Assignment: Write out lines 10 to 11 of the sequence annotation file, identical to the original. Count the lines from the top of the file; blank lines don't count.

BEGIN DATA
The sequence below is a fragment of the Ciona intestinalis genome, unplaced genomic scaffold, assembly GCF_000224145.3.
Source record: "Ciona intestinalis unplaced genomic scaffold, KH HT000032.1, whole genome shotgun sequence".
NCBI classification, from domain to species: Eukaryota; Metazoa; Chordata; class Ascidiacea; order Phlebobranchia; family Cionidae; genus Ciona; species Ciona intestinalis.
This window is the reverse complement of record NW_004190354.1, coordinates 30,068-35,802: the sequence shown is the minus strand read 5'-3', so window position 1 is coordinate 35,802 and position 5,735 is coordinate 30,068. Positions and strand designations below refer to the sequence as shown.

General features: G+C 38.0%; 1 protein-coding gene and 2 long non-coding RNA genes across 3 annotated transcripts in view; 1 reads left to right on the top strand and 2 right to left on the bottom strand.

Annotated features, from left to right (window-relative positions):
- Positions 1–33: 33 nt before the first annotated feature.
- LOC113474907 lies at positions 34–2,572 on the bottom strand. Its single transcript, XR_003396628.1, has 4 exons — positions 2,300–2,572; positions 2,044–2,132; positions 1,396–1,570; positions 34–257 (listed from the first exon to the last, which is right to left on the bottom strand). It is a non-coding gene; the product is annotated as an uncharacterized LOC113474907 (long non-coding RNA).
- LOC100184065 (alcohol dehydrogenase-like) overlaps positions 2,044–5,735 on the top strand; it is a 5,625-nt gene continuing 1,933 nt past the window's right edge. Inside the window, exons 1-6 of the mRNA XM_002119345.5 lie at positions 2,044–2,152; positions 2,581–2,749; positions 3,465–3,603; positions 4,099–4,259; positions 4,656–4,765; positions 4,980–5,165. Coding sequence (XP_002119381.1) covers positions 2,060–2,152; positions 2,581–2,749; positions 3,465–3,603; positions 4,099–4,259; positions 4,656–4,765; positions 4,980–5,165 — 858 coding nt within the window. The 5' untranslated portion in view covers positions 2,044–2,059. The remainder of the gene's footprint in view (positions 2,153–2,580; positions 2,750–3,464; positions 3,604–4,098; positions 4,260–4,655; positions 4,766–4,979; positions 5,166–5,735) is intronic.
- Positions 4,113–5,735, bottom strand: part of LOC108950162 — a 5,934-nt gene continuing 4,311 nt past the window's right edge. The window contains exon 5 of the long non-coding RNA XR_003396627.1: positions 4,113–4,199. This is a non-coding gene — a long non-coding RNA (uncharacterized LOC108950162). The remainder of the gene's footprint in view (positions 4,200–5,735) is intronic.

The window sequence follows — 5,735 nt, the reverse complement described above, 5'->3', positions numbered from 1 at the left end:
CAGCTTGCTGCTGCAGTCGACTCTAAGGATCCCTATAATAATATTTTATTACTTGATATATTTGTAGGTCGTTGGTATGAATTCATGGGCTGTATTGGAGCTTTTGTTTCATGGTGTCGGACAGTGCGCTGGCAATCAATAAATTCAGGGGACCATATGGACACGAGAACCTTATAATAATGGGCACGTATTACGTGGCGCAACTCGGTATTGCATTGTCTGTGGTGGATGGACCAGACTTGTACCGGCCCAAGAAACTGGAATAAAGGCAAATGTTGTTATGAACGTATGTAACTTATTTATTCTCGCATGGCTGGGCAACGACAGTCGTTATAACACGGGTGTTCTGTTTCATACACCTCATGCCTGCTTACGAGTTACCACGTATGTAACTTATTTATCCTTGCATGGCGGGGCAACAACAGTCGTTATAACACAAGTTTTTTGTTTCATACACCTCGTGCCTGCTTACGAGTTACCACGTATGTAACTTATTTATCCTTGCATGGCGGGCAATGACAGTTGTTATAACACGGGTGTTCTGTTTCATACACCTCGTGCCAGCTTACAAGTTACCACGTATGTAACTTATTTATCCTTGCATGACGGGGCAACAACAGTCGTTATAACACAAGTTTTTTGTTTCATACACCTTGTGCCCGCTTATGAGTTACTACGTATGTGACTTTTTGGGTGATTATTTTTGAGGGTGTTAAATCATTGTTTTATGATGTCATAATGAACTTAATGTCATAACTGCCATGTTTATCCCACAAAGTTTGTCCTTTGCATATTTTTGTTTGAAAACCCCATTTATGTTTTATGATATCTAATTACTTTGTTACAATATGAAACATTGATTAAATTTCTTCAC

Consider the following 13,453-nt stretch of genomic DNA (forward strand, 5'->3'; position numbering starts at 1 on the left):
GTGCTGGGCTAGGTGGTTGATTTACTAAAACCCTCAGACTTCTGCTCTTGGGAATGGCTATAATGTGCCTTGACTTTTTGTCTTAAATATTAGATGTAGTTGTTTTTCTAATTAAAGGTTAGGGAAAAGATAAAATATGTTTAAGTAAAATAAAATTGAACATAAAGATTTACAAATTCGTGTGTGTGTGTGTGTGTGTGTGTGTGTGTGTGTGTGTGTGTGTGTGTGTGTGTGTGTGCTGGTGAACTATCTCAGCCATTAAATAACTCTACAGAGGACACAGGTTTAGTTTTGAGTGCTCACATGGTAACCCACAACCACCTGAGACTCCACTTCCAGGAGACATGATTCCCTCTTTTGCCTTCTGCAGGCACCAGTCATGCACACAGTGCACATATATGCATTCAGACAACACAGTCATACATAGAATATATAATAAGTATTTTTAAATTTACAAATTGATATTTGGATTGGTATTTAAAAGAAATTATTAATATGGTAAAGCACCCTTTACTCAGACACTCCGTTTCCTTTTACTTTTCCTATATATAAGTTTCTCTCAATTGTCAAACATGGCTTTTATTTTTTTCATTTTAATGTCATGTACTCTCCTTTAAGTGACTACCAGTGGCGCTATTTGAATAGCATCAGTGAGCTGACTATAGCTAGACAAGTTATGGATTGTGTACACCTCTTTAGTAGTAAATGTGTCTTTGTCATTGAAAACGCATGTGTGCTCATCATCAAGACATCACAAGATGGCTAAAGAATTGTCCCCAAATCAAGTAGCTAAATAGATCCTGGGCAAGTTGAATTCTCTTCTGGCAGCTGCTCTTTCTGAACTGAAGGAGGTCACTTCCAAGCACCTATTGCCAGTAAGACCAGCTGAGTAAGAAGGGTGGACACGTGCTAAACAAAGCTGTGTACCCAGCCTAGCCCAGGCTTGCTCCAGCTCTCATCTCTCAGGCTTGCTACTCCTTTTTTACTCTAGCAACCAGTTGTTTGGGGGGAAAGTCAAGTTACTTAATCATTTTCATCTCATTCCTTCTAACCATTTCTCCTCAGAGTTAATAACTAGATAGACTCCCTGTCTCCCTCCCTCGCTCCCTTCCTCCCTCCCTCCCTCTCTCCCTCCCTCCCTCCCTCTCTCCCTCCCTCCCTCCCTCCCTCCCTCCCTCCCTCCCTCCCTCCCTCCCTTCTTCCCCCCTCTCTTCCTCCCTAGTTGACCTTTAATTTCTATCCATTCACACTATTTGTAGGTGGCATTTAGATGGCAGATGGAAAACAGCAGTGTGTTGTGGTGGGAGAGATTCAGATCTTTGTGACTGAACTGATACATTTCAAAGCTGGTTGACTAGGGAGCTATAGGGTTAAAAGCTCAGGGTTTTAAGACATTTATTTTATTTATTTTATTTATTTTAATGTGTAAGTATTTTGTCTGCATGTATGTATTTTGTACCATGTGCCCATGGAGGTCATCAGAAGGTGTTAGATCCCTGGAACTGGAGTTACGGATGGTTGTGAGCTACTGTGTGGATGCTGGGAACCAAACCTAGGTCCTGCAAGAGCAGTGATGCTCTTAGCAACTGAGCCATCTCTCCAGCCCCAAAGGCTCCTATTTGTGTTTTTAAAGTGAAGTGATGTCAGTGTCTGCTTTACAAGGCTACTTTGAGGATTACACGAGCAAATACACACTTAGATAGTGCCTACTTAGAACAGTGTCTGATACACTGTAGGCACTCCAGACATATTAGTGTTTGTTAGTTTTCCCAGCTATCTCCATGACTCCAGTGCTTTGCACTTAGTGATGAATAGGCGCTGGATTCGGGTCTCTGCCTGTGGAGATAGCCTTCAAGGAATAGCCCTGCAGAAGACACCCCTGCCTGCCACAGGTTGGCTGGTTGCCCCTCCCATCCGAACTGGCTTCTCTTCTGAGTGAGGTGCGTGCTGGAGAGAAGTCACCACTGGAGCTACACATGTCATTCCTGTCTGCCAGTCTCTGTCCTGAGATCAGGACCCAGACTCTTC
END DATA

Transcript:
- Positions 4,113–5,735, bottom strand: part of LOC108950162 — a 5,934-nt gene continuing 4,311 nt past the window's right edge. The window contains exon 5 of the long non-coding RNA XR_003396627.1: positions 4,113–4,199. This is a non-coding gene — a long non-coding RNA (uncharacterized LOC108950162). The remainder of the gene's footprint in view (positions 4,200–5,735) is intronic.

The window sequence follows — 5,735 nt, the reverse complement described above, 5'->3', positions numbered from 1 at the left end: